This report led us to conduct a taskforce to review the CSF drain practices and outcomes.8 Kärkkäinen and associates reported the results of this review, which included 187 patients and 240 endovascular procedures with CSF drainage. Of these, 21 patients (10%) sustained any CSF drain-related complication.9 The risk of complication was identical to the 10% rate reported by Rong et al in a systematic review of 4,717 patients treated by 6,593 endovascular aortic procedures.10
In our report, severe complications occurred in eight patients (4%), including spinal hematomas in six patients (3%) and intracranial hemorrhage in three (1.5%). There was death caused by intra-cranial hypotension and hemorrhage due to inadvertent drain disconnection. There were a number of other problems, including case cancellations from bloody drainage, drain fracture, CSF leakage, severe headaches and blood patches. Length of stay in the intensive care unit and hospital were prolonged with CSF drainage. One out of three patients (four of 13) with SCI had spinal hematomas.9
Since that report, we changed our practice to avoid any prophylactic drainage during first stage TEVAR and FB-EVAR, including patients with extent I-II TAAAs. Instead, we recommend using therapeutic drainage for patients who develop symptoms of SCI. But is this approach of rescue drainage safe and effective? What is the risk of SCI without drainage? And how often can we actually rescue symptoms?
There is limited data on endovascular repair of extent I-II TAAAs without prophylactic CSF drainage. Bidas and associates reported 142 patients treated for TAAAs, including 88% with extent II or III TAAAs. Prophylactic drainage was used in the first 78 patients, but was discontinued due to a 6% rate of severe complications. After that, 64 patients had repair without prophylactic drainage. Of these, 12 patients (18%) required rescue drainage without drain- related complications. The risk of permanent paraplegia was 2.5% with prophylactic drainage and 1.5% with rescue drainage strategy.11 Adams and colleagues, reported on 270 consecutive patients treated by FB- EVAR. Their 30-day mortality of 0.4% is the lowest ever reported. Patients had no prophylactic CSF drainage and permanent paraplegia occurred in 2% of the entire cohort and 4% of patients with extent I-III TAAAs.3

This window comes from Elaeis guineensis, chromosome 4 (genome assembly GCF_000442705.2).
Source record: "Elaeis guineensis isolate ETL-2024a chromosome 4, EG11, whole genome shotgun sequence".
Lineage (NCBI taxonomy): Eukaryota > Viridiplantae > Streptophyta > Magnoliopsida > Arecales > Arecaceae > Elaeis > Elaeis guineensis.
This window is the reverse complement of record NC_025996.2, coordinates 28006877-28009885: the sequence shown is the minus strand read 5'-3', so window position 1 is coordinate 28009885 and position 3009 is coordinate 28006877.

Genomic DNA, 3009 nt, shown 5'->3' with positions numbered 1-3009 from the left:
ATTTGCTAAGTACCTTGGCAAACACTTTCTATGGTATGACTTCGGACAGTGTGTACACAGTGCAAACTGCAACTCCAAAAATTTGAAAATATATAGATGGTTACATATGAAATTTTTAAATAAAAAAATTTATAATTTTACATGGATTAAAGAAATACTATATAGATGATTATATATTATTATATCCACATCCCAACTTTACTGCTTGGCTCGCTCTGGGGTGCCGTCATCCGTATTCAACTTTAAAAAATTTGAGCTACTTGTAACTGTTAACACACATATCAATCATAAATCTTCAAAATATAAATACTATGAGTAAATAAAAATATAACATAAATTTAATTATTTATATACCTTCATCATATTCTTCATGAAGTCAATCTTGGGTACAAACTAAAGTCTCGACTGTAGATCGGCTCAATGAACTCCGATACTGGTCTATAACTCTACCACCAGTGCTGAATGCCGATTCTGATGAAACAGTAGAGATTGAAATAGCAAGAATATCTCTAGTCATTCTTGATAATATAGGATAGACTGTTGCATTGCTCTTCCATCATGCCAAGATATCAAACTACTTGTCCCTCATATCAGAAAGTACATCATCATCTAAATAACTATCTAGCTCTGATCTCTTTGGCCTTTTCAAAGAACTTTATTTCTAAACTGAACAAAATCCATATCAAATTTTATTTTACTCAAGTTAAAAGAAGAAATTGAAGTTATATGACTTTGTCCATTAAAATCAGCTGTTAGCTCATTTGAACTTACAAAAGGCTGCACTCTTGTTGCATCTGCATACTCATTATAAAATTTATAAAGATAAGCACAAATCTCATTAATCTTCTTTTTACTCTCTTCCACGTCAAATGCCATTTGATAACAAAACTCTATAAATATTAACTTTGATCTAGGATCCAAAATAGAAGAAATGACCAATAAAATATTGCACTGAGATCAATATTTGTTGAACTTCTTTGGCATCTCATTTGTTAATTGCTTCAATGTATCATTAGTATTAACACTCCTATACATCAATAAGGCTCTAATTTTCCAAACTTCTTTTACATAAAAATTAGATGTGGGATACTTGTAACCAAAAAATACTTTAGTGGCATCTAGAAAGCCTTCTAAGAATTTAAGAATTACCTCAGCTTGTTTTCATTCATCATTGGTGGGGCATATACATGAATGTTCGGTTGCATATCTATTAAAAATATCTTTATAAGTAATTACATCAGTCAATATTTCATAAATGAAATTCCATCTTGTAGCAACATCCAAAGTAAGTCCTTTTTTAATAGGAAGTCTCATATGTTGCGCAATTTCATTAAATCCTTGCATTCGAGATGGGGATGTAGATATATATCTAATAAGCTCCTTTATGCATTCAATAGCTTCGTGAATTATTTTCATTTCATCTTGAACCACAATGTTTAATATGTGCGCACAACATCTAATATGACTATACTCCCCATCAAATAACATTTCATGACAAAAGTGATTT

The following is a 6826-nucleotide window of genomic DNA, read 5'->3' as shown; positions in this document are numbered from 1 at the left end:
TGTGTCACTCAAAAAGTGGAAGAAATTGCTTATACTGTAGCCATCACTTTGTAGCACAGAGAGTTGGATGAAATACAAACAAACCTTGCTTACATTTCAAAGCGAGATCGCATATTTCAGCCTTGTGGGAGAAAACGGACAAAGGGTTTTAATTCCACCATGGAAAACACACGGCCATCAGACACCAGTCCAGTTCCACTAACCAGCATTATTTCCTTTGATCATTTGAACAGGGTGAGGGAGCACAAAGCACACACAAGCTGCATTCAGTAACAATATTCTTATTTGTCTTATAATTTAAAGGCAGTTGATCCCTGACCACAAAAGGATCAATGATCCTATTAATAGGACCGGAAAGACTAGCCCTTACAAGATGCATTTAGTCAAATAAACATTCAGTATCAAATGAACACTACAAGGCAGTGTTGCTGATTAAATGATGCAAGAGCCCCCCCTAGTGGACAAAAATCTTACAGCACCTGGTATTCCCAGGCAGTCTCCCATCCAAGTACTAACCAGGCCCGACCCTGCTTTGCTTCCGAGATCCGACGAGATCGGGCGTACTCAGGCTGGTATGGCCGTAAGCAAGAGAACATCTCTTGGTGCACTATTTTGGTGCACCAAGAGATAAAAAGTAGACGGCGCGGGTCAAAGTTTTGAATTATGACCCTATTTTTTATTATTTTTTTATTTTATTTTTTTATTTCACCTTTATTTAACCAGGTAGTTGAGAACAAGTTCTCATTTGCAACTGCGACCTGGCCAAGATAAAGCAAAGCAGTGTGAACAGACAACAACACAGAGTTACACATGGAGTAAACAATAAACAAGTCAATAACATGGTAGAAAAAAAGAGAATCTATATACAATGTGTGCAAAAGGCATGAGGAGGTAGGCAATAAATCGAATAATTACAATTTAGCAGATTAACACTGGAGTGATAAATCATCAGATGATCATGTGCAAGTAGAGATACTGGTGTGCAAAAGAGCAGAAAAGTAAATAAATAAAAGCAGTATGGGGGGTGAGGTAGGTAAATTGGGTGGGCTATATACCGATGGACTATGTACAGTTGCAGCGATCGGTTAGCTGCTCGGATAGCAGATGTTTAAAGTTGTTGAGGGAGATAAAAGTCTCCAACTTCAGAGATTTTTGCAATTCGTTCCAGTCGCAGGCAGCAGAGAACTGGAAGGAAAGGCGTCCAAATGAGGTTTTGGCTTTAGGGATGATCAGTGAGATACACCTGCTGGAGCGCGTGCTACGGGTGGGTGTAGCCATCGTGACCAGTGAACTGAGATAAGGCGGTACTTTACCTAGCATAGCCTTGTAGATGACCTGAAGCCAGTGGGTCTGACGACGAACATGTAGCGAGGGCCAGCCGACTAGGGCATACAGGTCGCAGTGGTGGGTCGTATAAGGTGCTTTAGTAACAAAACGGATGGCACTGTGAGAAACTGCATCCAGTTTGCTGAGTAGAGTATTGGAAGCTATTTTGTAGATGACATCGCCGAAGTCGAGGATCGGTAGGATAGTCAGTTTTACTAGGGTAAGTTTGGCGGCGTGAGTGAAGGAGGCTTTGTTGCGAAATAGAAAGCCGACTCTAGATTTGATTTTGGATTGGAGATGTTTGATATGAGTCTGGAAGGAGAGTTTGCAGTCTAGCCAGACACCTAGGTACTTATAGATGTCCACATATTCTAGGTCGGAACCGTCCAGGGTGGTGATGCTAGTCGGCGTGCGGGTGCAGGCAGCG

The rationale for prophylactic drainage relies on the premise that CSF drains help prevent the injury and help decrease the risk of secondary injury by optimizing spinal cord perfusion pressure. It also assumes that placement of CSF drains is safer before the operation starts, and may be potentially dangerous after the operation because of coagulopathy or difficult spinal anatomy, which may increase the risk of complications or even prevent its placement. Nonetheless, there are many cons to be considered. First, evidence shows that CSF drains are probably unnecessary in at least 80–90% of patients who would otherwise never develop SCI symptoms.
These patients are being exposed to unnecessary risks. Second, not all drains actually function. Alqaim and associates reported non-functionality in 16% of patients who received prophylactic drainage.12 Third, SCIs can still occur with CSF drainage and in many cases does not improve at all with functioning drains. Fourth, complications from CSF drains are significant when we consider that the margin for expected complications is low. One in 10 patients have some complication, and one of three with SCIs have spinal hematomas from the drain. Finally, drains are frequently a cause of significant discomfort. There is no question that CSF drains are of paramount importance to treat SCI. No one would argue with that.